Home Depot confirms data breach, investigation continues

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The nation's largest home improvement retailer, Home Depot, has confirmed that its payment data systems have been breached.

In a statement, the company says it continues to determine the full scope, scale and impact of the breach. It also says there is no evidence that debit PIN numbers were compromised.

The company says it's investigating sales at its U.S. and Canadian stores from April of 2014 and on.

Home Depot chairman and CEO Frank Blake said:

"We apologize for the frustration and anxiety this causes our customers, and I want to thank them for their patience and support as we work through this issue. We owe it to our customers to alert them that we now have enough evidence to confirm that a breach has indeed occurred. It's important to emphasize that no customers will be responsible for fraudulent charges to their accounts."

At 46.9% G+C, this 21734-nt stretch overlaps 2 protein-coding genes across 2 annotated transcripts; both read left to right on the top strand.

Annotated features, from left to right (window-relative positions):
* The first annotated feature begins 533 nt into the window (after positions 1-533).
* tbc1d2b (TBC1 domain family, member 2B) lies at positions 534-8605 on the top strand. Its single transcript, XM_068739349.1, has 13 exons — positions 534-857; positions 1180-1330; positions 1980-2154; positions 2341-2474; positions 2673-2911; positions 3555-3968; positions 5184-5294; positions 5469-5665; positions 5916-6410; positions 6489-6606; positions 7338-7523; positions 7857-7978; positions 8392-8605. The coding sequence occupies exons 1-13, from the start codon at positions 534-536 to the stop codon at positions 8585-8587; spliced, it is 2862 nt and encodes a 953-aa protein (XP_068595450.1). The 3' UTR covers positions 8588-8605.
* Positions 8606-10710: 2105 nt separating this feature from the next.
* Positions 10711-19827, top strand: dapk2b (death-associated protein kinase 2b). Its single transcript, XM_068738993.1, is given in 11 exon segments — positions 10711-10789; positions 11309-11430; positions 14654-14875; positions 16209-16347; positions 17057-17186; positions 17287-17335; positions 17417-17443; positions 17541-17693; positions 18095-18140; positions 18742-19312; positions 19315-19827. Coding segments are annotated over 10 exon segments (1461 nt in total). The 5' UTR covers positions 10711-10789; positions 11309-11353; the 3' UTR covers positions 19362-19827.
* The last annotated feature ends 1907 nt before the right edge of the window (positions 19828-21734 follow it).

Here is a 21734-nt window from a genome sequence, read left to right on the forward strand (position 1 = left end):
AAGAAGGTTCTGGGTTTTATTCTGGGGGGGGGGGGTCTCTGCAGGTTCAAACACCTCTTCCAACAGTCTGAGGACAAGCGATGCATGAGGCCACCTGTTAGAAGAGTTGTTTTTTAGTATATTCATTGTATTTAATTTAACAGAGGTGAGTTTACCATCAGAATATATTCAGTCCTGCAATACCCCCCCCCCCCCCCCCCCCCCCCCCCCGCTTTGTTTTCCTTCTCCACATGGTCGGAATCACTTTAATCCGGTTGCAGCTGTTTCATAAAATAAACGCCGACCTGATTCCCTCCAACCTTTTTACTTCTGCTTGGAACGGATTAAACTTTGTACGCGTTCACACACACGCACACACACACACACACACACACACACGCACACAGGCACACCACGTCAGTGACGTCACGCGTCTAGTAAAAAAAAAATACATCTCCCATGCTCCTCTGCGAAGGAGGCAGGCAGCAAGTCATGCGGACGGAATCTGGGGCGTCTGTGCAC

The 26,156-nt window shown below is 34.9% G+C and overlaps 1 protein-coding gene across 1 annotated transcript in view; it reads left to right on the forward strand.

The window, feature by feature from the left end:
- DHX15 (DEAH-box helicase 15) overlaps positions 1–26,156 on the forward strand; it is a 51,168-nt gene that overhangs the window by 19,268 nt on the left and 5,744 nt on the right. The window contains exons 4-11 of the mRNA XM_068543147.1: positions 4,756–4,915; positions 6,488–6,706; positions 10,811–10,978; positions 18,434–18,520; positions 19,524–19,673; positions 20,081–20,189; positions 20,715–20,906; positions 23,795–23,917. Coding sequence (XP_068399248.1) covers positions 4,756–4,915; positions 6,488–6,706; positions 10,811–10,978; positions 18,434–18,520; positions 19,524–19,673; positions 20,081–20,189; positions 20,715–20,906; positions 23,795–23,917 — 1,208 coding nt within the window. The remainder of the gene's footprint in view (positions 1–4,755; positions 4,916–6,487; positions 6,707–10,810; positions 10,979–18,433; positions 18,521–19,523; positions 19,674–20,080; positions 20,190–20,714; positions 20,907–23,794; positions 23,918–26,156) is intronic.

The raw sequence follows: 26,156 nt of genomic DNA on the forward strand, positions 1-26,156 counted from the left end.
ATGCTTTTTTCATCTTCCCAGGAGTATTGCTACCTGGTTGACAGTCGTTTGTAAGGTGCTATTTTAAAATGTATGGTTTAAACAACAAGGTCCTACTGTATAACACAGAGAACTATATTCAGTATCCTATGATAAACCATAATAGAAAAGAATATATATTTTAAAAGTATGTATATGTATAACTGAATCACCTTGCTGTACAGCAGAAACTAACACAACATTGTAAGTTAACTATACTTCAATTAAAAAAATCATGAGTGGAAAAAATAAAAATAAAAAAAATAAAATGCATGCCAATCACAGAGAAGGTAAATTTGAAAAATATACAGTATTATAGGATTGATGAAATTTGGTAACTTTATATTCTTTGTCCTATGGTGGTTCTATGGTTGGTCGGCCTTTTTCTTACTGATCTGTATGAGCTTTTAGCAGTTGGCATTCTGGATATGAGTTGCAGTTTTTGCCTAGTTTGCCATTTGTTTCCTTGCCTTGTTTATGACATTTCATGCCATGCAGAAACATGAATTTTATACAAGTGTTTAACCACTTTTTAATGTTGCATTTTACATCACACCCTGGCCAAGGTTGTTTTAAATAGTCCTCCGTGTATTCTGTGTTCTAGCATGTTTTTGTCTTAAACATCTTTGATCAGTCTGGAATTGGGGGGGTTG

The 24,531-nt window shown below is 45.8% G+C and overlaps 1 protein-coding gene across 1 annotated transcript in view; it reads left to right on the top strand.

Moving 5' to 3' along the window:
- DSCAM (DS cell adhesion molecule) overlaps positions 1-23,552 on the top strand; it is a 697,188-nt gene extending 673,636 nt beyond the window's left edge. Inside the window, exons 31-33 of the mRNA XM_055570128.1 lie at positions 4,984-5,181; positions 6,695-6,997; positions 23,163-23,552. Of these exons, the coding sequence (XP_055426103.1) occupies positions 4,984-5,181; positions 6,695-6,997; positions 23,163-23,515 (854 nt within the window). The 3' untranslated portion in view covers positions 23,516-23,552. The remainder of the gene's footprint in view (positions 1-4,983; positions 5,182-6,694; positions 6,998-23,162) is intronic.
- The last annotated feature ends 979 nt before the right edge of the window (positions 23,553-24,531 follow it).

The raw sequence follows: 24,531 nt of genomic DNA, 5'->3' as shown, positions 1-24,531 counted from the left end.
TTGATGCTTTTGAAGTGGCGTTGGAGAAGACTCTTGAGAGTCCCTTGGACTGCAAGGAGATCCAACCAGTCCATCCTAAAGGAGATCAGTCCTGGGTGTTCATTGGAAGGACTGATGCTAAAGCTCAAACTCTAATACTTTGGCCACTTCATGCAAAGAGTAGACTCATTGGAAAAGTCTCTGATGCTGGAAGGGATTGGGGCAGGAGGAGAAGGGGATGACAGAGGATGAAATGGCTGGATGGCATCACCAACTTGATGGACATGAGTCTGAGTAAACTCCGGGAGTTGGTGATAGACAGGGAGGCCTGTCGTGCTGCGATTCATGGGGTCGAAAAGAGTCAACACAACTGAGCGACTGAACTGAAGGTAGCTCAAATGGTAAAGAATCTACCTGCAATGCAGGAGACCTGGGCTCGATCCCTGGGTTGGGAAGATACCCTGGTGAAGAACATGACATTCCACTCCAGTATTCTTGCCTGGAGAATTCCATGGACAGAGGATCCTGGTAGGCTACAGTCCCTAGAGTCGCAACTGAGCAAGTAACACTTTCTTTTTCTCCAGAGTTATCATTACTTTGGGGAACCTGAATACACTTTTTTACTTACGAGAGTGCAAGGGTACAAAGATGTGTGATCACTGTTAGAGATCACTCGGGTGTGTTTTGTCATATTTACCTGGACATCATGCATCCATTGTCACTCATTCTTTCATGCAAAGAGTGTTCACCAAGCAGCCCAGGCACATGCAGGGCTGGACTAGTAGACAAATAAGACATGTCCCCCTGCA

According to Forbes, the breach affected Home Depot stores in the U.S. and Canada, while stores in Mexico and the HomeDepot.com website appear to have been spared.

A similar breach last year also struck retailer Target during the height of the holiday shopping season.

Security expert Brian Krebs, who broke the news of both breaches, said it appears the same type of malware was used in both cases.

According to Krebs, the information on the malware adds another indicator that those responsible for the breach at Home Depot also were involved in the December attack on Target.

Krebs also notes that cards apparently stolen from Home Depot shoppers first turned up for sale on Rescator[dot]cc, the same underground cybercrime site that sold millions of cards stolen in the Target attack.

Home Depot is offering free identity protection services, including credit monitoring, to customers who used a payment card at a Home Depot store from April 2014 and on. Customers who want to take advantage of the services can learn more at the company's website or by calling 1-800-HOMEDEPOT.

Home Depot has more than 30 stores in Minnesota.

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